Note: Where available, the PDF/Word icon below is provided to view the complete and fully formatted document
 Download Current HansardDownload Current Hansard    View Or Save XMLView/Save XML

Previous Fragment    Next Fragment
Wednesday, 6 February 2013
Page: 256

Mr DUTTON (Dickson) (16:45): On behalf of the coalition, I am pleased to support the minister's remarks and her announcements today and to respond on this important issue. This practice devastates the lives of millions of young girls. The health consequences are severe and the psychological trauma will burden these girls for life. It causes increased rates of infant mortality, infection and severe sexual and reproductive health complications. One hundred and forty million women worldwide are estimated to have endured this brutal practice and three million are at risk of the procedure this year alone.

The World Health Organization advises that this grotesque practice is mostly carried out on young girls sometime between infancy and age 15. In Africa, an estimated 101 million girls 10 years old and above have endured the practice. That it is evident in this country is of particular and grave concern to all Australians, with the UN reporting that a 'growing number of women and girls among immigrant communities have been subjected to or are at risk of female genital mutilation in Australia and New Zealand, as well as in countries in Europe and North America'. It must be clear that this is not an acceptable cultural practice and that it is illegal in every jurisdiction in this country.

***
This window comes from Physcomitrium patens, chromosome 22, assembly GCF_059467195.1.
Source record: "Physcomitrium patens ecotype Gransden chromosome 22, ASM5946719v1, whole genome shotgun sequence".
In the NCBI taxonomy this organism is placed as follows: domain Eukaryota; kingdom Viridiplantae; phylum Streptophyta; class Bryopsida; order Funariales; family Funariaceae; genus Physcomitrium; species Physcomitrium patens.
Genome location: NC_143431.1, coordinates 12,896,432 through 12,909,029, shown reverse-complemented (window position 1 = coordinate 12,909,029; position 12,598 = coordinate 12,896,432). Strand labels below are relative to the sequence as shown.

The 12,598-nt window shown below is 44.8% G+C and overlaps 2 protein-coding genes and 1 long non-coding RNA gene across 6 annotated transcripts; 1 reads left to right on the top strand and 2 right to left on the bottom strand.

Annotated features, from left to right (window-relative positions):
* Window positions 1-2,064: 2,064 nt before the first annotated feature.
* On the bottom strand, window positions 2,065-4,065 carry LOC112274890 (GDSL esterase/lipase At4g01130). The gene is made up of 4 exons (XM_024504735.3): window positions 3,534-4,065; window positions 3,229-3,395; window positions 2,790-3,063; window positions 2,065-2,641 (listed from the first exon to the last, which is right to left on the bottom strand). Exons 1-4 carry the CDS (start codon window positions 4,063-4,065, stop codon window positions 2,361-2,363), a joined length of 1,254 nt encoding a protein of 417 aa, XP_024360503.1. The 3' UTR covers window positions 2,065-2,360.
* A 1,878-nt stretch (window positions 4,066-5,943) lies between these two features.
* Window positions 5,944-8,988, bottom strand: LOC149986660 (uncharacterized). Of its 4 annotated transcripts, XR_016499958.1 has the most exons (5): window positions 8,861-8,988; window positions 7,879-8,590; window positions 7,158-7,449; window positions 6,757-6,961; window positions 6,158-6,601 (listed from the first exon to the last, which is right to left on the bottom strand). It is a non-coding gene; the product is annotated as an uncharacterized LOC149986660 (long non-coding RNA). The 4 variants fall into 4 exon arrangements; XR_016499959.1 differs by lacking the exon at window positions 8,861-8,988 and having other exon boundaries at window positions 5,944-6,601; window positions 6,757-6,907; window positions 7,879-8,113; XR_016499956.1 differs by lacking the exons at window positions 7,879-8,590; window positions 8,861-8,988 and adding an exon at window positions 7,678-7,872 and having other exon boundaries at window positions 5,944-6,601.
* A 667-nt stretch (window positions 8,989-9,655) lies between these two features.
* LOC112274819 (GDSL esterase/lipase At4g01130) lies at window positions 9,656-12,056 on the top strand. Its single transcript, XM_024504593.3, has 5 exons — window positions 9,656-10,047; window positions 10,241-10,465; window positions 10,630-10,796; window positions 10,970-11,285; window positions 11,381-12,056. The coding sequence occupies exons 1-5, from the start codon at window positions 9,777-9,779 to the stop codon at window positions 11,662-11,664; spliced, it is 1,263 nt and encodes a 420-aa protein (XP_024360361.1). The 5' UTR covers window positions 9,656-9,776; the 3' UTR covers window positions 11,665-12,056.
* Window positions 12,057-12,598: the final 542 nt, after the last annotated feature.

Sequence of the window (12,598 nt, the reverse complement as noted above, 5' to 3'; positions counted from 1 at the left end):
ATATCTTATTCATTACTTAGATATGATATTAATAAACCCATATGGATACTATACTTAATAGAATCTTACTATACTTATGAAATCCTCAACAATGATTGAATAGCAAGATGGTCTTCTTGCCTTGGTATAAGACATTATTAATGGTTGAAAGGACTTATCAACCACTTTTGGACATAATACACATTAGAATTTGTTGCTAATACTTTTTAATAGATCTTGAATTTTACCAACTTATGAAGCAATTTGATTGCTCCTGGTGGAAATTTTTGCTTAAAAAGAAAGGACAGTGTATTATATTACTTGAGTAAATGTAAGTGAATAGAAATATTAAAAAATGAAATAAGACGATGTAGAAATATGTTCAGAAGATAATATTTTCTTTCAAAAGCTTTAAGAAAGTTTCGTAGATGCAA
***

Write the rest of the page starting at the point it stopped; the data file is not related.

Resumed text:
I would also like to acknowledge the work of individuals, including Professor Banks and all her colleagues. Thank you so much for the work you do. I acknowledge non-government organisations, health services, health professionals and relevant colleges for the work provided to support girls and women affected and the great strides that have been made to generate greater awareness on this incredibly important issue. Undoubtedly, many women suffer in silence. The work of those that provide much needed support, health interventions and mental health services must be invaluable at a personal level to these women, who have suffered so much.

Reassuringly, as the minister highlighted, progress is being made, with thousands of communities across the world abandoning the practice according to the United Nations. The International Day of Zero Tolerance to Female Genital Mutilation is an important opportunity to bring attention to the devastating effect of this practice and to renew our efforts to support its elimination. The coalition today recommits to this fight.